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Researchers get £3.1million to help improve railway track

Published: 
17 September 2010

A team of world-leading scientists has been awarded a £3.1million research grant that could bring about a step-change improvement in the performance of the UK's railway track system.

Led by Professor William Powrie, of the University of Southampton, Track21 will receive the funding from the Engineering and Physical Science Research Council (EPSRC) over five years.

The research programme brings together academics from the Universities of Southampton, Birmingham and Nottingham and key industry players. It aims to develop a comprehensive understanding of the engineering, economic and environmental performance of railway track that will provide the science needed to underpin a radical overhaul in techniques for track design, construction and maintenance.

Professor Powrie says: "This is a unique and exciting opportunity to make a real difference to the railway system.

"The railway industry is constantly making gradual improvements, but what we're doing is something different. We're interested in high-quality science. Working with our industry partners, we want to create the new knowledge that will inform not just incremental advances but a fundamental shift in the way the existing network is maintained and new lines are designed and built.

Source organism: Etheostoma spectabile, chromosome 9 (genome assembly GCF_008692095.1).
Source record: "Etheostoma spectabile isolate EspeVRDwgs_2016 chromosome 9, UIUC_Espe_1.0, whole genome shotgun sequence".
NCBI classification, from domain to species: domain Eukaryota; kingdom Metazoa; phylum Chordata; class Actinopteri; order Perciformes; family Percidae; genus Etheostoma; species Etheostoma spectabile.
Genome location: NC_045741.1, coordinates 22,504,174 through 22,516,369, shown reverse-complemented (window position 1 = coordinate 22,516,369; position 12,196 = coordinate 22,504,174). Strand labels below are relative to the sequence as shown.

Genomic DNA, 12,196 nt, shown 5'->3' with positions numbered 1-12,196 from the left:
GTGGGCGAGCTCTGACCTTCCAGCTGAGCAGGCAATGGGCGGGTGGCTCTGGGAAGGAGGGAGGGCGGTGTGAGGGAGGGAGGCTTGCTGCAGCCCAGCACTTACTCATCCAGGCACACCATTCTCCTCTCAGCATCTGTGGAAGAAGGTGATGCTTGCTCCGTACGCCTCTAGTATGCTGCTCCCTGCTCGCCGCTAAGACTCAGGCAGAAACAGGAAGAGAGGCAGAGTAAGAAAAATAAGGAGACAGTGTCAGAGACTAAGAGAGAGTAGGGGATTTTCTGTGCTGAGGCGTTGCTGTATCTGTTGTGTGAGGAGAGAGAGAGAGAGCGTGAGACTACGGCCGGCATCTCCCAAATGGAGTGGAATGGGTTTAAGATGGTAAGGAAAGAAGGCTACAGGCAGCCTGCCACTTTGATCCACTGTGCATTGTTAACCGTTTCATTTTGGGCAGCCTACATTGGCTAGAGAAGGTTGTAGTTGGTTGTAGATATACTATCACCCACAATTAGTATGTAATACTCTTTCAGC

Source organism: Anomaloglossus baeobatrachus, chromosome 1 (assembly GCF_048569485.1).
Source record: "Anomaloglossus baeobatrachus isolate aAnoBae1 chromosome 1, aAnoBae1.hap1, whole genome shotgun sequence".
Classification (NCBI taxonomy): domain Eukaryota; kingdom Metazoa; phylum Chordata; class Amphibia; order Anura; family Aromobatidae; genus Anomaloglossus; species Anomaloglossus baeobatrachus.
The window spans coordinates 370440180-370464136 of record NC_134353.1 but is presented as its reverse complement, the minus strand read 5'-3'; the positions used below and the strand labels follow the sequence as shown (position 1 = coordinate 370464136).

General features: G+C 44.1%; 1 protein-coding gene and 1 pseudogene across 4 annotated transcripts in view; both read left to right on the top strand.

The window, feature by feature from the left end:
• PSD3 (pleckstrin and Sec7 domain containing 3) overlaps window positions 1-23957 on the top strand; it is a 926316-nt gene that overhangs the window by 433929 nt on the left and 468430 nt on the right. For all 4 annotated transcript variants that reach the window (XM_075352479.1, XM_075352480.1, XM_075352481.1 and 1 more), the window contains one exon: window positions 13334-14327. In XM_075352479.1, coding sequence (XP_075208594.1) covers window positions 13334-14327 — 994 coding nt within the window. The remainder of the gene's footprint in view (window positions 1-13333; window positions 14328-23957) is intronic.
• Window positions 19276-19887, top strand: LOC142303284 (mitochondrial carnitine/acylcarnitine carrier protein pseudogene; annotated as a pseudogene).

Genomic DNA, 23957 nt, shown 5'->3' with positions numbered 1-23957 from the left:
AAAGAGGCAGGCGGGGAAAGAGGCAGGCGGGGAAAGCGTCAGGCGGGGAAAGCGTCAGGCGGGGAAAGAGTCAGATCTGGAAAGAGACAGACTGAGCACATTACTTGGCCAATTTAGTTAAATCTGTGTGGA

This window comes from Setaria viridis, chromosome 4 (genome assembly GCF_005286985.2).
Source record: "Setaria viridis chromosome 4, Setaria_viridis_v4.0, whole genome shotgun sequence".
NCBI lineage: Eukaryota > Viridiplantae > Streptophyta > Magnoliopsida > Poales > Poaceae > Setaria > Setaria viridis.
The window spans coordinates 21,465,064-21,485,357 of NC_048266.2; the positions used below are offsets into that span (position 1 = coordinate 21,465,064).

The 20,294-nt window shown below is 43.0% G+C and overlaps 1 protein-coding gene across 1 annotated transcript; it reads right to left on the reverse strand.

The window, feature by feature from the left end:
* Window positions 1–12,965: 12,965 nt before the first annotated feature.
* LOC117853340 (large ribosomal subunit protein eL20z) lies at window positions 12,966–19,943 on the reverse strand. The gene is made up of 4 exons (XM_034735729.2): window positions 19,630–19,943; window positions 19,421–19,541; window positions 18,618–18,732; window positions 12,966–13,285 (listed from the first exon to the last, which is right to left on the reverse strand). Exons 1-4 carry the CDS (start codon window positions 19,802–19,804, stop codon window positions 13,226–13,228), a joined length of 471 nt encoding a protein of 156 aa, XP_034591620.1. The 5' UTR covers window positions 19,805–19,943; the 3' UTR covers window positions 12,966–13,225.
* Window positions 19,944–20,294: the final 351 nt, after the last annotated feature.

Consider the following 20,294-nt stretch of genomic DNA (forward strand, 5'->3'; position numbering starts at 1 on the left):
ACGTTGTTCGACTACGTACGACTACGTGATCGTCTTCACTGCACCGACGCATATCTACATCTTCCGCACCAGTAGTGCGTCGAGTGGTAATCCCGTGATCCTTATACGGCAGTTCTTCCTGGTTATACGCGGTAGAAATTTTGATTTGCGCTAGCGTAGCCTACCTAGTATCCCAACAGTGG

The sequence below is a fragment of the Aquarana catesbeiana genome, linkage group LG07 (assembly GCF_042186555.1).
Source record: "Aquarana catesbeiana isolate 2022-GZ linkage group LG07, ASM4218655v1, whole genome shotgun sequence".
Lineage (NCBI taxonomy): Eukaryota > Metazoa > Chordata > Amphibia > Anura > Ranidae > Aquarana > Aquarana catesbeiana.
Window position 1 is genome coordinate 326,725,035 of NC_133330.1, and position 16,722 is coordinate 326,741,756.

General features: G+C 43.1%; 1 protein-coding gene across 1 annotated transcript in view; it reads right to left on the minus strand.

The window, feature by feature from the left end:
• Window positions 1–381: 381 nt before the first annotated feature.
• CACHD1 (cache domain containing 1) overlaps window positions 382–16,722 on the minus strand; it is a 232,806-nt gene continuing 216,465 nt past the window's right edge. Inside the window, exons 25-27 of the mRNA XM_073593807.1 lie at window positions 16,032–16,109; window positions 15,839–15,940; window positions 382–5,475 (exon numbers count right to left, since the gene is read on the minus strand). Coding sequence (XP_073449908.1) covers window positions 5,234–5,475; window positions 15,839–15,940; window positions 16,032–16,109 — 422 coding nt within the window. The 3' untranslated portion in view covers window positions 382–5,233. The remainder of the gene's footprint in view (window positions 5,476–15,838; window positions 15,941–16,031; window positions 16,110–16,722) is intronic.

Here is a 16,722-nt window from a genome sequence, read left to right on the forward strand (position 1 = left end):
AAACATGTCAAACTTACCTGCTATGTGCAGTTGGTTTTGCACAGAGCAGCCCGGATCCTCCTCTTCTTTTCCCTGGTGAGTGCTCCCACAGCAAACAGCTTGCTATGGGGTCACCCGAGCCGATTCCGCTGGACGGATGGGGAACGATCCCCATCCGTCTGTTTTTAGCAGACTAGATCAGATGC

"The implications will be far-reaching; reduced costs, increased capacity and improved reliability would make an appreciable difference to all rail users."

Track21 comprises interlinked research projects forming a single coherent programme. Areas of focus include the ground beneath the track; ballast, sleepers and alternative methods of rail support; noise and vibration, and economic and energy costs. The programme has been developed in consultation with industry partners.

Professor Powrie adds: "We have excellent relationships with a range of industry stakeholders. This will ensure that the fundamental scientific research we carry out is both relevant to and readily available for implementation by the industry, and in the medium to long term will make a real difference to rail users."

Notes for editors


Notes for editors

  1. Track21 is a partnership project involving the Universities of Southampton, Birmingham and Nottingham; Network Rail, HS2, RSSB, the Railway Industry Association, Balfour Beatty Rail, Scott Wilson, Pandrol and Corus Rail. For more information visit www.track21.org.uk

  2. The Engineering and Physical Sciences Research Council (EPSRC) is the UK's main agency for funding research in engineering and the physical sciences. The EPSRC invests more than £850 million a year in research and postgraduate training to help the nation handle the next generation of technological change.

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